Beverly Hills residents who say their homes have been damaged by ongoing construction of the nearby WestConnex claim the RMS has blocked their access to original and updated geotechnical reports on their properties.
Beverly Hill North Progress Association spokesman, John English told the Parliamentary Inquiry into WestConnex on October 17 that an independent arbiter needs to be appointed to assess damage complaints.
Mr English said his home in Elouera Street, Beverly Hills has been extensively damaged since work started on the nearby King Georges Road interchange project in June, 2015.
For the past two years he has been requesting that the RMS release the geotechnical reports.
He last wrote to the RMS in August requesting a geotechnical investigation into properties in Elouera Street and the supply of geotechnical data and infrastructure plans relating to the King Georges Road interchange, which is part of WestConnex.
The RMS refused to supply the data or plans due to “security concerns”.
An email from Westconnex communications manager Louise Bonny, said an early geotechnical report on Elouera Street properties conducted in July 2017 did not find damage was caused by construction activities related to the King Georges Road Interchange.
Instead, the report concluded that the subject properties were outside the “zone of influence of the excavation”, that is 25 to 30 metres from construction, and that damage was caused by “seasonal moisture variations” and “abnormal moisture conditions” in the groundwater table.
“The the basis of these findings, the RMS does not consider further geotechnical investigation to be required to support these findings,” Ms Bonny said.
The residents said they only received a summary of these findings and it is necessary for them to see the full report.
“The report, which was written by the RMS’s subcontractror’s engineer, said the cause of the damage could be due to a number of factors including the removal of a tree, which occurred 15 years ago, overflowing water tanks and a dripping garden tap,” Mr English said.
He added that the excuse for concealing the geotechnical documents due to “security reasons” was unacceptable.
“We have a right to access these documents, as the issue of causation for our home damage is central to the issue,” he said.
Mr English said he Department of Planning has a governance role it ensuring the RMS comply with its responsibilities to residents and their property.
“It’s now time that the Department of Planning carry out their supervisory obligation and issue a Notice of Compliance to the RMS to provide the documents we requested to support their claim that homes located outside 25 to 30 metres from the construction are “outside the zone of influence”.
Mr English told the Parliamentary Inquiry that the situation where the contractor supplies their own engineer to conduct a dilapidation assessment urgently needs to be reviewed.
He said families are forced to fund their own investigations into the cause of damage but then are blocked by the RMS from obtaining documents such as geotechnical and vibration reports needed for their case.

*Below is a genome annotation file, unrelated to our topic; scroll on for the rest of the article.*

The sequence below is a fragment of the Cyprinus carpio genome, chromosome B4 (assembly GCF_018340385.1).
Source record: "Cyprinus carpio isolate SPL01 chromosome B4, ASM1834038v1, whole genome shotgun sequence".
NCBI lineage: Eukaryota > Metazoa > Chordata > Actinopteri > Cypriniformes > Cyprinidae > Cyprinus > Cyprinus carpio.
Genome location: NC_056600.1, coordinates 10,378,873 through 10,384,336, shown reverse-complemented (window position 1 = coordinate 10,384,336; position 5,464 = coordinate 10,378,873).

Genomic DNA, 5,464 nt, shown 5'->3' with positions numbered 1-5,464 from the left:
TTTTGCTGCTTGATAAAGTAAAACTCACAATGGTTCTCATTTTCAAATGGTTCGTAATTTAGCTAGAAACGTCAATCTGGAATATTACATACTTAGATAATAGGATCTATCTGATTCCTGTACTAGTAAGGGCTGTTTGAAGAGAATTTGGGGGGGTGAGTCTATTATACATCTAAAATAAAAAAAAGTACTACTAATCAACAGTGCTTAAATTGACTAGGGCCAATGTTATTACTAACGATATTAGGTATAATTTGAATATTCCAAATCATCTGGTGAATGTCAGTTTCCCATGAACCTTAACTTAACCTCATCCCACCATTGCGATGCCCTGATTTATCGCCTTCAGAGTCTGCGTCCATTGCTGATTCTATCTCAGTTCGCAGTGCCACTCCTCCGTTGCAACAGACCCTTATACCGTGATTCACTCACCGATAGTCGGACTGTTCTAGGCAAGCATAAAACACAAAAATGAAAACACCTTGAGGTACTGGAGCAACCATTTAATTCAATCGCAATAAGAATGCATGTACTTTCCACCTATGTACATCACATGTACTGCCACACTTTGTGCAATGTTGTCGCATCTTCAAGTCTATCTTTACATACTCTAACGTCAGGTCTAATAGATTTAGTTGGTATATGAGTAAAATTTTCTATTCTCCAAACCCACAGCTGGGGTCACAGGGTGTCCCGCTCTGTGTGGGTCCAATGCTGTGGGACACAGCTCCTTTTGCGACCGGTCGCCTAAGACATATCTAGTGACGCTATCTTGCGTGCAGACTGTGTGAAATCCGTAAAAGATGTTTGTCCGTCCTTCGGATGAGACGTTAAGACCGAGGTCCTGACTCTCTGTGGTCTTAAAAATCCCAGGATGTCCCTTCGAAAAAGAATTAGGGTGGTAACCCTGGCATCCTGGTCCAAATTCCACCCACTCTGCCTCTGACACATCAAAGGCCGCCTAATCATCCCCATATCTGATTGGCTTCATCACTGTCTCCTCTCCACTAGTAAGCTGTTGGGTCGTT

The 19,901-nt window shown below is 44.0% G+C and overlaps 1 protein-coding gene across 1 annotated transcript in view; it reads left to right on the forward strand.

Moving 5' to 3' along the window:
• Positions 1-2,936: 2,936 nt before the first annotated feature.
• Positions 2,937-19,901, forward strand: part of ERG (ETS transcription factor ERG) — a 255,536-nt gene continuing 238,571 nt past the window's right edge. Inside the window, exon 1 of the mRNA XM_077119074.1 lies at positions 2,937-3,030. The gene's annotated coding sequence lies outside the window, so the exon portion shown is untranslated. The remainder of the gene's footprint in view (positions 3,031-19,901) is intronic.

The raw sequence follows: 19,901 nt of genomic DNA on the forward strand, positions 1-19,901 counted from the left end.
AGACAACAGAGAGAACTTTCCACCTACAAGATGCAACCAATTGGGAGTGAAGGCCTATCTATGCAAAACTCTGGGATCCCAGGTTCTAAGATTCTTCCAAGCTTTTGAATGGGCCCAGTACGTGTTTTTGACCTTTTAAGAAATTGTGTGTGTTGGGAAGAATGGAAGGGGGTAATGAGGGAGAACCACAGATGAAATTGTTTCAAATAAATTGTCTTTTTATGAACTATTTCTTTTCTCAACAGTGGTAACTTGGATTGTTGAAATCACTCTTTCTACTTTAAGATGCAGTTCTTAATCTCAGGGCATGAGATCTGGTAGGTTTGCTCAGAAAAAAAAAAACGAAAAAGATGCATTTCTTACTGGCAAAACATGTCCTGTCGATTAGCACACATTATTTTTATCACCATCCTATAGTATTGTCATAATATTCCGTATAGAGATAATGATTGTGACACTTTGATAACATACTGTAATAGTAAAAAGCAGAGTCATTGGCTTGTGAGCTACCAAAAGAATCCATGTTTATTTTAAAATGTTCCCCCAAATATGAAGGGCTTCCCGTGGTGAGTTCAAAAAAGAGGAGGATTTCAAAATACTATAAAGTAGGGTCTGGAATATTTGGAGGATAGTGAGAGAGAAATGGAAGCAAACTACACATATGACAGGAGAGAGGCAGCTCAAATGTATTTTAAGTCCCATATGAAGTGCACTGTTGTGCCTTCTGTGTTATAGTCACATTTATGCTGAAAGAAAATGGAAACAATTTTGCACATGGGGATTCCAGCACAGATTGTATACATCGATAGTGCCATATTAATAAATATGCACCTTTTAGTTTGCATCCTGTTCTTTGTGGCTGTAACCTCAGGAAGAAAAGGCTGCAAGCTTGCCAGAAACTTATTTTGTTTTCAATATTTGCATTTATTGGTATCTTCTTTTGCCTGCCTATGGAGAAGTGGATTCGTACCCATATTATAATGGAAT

“Our own engineer advised of omissions contained in the dilapidation report issued by the contractor.
“It’s questionable that the cause of significant cracking could be put down to the likes of an alleged dripping garden tap, while not addressing the elephant in the room, being the nearby Westconnex construction.
“If the RMS are not at fault for the damage, why are they hiding these documents?” Mr English said.
“We would appreciate a Notice of Compliance” issued to the RMS to provide detailed vibration and geotechnical documents as and when requested by all damage claimants.”
“We have lost all confidence that the RMS and WestConnex staff can deal fairly with families encountering home property damage,” Mr English said.
An RMS spokesperson said, “RMS and Sydney Motorway Corporation take property damage claims very seriously and liaise with impacted property owners to assess and resolve any claims that are brought forward. Everyone associated with the construction of WestConnex is committed to minimising the impact of construction on communities.
“Designated properties for the King Georges Road Interchange upgrade (KGRIU), which was completed in December 2016, were offered pre-construction surveys that assessed relevant buildings before construction. These surveys ensured a clear record of a property’s condition was identified and kept prior to construction starting. The acceptance of a pre-condition survey is voluntary and at the owner’s discretion.
“The contractor for the KGRIU had a formal process for assessing property damage and communicated this process to property owners who lived near the works. This process met the requirements of the project’s Conditions of Approval determined by the Department of Environment and Planning.
“Roads and Maritime Services, Sydney Motorway Corporation and the KGRIU contractor have had extensive communication with Mr English in relation to his property damage claim.
“Mr English, along with the other eligible residents, were provided with a copy of their pre and post condition reports for this project.
“An independent structural engineer (with no prior involvement in the KGRIU project) completed an additional assessment of Mr English’s claim, and Sydney Motorway Corporation and the KGRIU contractor accept all findings of the additional assessment.
“The engineer’s report concluded the observed damage was not the result of any construction activities related to the King Georges Road Interchange Upgrade.”